The Importance of Inclusion
Two individuals using wheelchairs are surrounded by other women making hearts with their hands in an inclusive setting

The Importance of Inclusion

Inclusion for People with Disabilities

Inclusion isn’t just a theoretical ideal; it’s a vital necessity that connects individuals with disabilities to a more active, fulfilling life. Let’s discuss why it is important to become more aware of what inclusion means for all of us today.

Obviously, living with a disability can create challenges to engaging with others and the community we live in. Imagine yourself with a disability that impairs your ability to communicate, transport yourself, or participate in activities independently.  You would experience the varied barriers that prevent full engagement with your local community firsthand.  These barriers are often the launching pad for feeling forgotten, excluded, and lonely.

Accordingly, this is why our Forget-Me-Not Friends Club was created: to spark joy and develop a sense of belonging for the club members.  We have club members of all ages, but we see a significant gap in accessibility and inclusion once individuals “age out” of attending their local school and transition into adult life.  

Girl using wheelchair in a pink shirt holding a sign that says I belong #inclusion is a member of the Forget Me Not Friends Club a program of the Forgotten Wishes Foundation

Understanding Inclusion

Inclusion isn’t a placement; it is a practice.  Inclusion means providing individuals with disabilities equal access to opportunities and resources, allowing them to participate fully in all aspects of life. True inclusion isn’t just about being physically present; it’s about making meaningful contributions and being valued as integral members of society.  It is about belonging and being welcomed into businesses, organizations, activities, churches, clubs, and more.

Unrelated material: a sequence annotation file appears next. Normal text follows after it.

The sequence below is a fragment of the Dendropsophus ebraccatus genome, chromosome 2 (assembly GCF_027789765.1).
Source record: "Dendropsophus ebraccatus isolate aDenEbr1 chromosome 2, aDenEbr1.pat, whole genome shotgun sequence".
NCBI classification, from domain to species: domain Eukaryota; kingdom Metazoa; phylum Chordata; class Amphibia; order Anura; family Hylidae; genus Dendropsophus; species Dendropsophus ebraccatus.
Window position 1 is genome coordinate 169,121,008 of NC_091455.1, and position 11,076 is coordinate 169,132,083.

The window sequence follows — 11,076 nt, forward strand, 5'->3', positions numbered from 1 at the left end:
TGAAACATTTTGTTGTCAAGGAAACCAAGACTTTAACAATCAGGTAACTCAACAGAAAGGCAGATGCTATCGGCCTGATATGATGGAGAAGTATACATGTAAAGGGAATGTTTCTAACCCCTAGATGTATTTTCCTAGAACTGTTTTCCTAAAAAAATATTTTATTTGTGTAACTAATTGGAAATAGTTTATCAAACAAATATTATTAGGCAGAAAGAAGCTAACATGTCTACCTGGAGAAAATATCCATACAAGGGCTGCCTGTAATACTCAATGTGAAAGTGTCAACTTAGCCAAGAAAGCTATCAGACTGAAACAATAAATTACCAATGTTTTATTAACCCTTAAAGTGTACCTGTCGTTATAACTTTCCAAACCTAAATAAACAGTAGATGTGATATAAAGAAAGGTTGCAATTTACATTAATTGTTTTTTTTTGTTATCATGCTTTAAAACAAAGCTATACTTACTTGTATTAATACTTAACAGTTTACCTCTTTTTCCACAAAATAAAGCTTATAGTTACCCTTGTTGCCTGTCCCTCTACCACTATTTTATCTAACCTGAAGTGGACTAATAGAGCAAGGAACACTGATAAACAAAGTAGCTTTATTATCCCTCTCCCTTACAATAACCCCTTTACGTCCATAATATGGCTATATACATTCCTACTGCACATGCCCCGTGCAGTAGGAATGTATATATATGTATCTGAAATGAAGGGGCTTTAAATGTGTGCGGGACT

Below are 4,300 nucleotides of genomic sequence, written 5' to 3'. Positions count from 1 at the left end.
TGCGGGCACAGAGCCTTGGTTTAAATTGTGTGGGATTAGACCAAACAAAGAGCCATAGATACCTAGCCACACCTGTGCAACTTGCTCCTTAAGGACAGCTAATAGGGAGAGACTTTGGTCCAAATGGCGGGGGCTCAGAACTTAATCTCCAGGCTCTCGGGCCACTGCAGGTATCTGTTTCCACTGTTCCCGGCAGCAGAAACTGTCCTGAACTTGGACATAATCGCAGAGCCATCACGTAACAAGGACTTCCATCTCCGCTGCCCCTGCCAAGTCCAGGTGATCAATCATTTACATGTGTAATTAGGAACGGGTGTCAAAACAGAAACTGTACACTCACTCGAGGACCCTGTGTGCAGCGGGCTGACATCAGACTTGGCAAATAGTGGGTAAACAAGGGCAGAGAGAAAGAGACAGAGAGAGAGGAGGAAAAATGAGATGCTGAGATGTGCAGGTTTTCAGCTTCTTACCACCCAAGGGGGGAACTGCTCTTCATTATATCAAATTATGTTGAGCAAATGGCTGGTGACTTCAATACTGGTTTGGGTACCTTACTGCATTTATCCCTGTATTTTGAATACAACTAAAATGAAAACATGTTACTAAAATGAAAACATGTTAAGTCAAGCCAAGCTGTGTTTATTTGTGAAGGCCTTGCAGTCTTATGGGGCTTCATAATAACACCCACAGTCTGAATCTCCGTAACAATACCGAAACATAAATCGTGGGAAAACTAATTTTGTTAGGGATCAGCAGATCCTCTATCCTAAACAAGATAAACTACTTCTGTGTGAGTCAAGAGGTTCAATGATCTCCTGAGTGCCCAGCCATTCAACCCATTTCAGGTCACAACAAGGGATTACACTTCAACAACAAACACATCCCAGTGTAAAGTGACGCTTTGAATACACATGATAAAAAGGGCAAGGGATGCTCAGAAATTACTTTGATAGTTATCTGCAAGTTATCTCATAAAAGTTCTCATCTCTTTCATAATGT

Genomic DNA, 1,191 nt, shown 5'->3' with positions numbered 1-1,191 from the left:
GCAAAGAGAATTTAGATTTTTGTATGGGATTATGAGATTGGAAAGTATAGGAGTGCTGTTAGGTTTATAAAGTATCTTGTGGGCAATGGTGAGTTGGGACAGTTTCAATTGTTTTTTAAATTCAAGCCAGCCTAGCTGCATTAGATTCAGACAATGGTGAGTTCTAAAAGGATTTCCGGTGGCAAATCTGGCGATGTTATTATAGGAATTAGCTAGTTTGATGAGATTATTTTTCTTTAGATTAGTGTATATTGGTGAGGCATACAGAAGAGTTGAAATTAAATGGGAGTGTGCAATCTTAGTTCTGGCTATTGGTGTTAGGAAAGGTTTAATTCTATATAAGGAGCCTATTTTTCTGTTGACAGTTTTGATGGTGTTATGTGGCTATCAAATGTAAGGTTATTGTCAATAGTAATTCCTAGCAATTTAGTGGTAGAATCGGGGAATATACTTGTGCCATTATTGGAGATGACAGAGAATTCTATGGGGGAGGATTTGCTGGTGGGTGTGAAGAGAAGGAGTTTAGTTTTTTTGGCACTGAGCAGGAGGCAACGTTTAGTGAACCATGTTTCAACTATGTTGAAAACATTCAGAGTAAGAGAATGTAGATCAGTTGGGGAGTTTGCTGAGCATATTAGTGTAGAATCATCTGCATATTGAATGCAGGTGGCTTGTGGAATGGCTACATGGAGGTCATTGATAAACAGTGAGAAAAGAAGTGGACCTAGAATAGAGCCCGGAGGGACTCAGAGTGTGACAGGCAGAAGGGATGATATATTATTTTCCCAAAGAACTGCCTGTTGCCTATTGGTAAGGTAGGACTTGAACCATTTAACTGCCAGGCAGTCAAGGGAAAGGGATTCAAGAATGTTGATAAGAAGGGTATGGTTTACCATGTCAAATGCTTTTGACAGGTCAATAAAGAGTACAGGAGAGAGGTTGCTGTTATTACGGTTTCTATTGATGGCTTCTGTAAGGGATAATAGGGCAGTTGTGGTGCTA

What Does Inclusion Look Like

When my two daughters were little, we lived in a small Illinois town with a very active sports and recreation park system.  If I wanted to sign my girls up to play a sport, the park system would provide the support, which included a person to help if needed, so my youngest daughter with IDD could play along with non-disabled peers.  They also had separate offerings for people who wanted to play or compete against their disabled peers.  An example of one offering was a person who uses a wheelchair could participate in a basketball league where all of the players used wheelchairs on the court.  

Lisa Dempsey and her Daugther Lindsey.

Unquestionably, this setup with the sports and recreation park system was a great example of community-based inclusion. It did not take an entirely different third-party organization or vendor to come in an establish an activity for people with disabilities.  This might look like having Special Olympic Teams in the community or The Miracle League Baseball Organization.  These are wonderful and I’m so happy we have them as a part of our disability community, but wouldn’t it be great if it just came naturally to provide accommodations and opportunities to participate with all of their peers?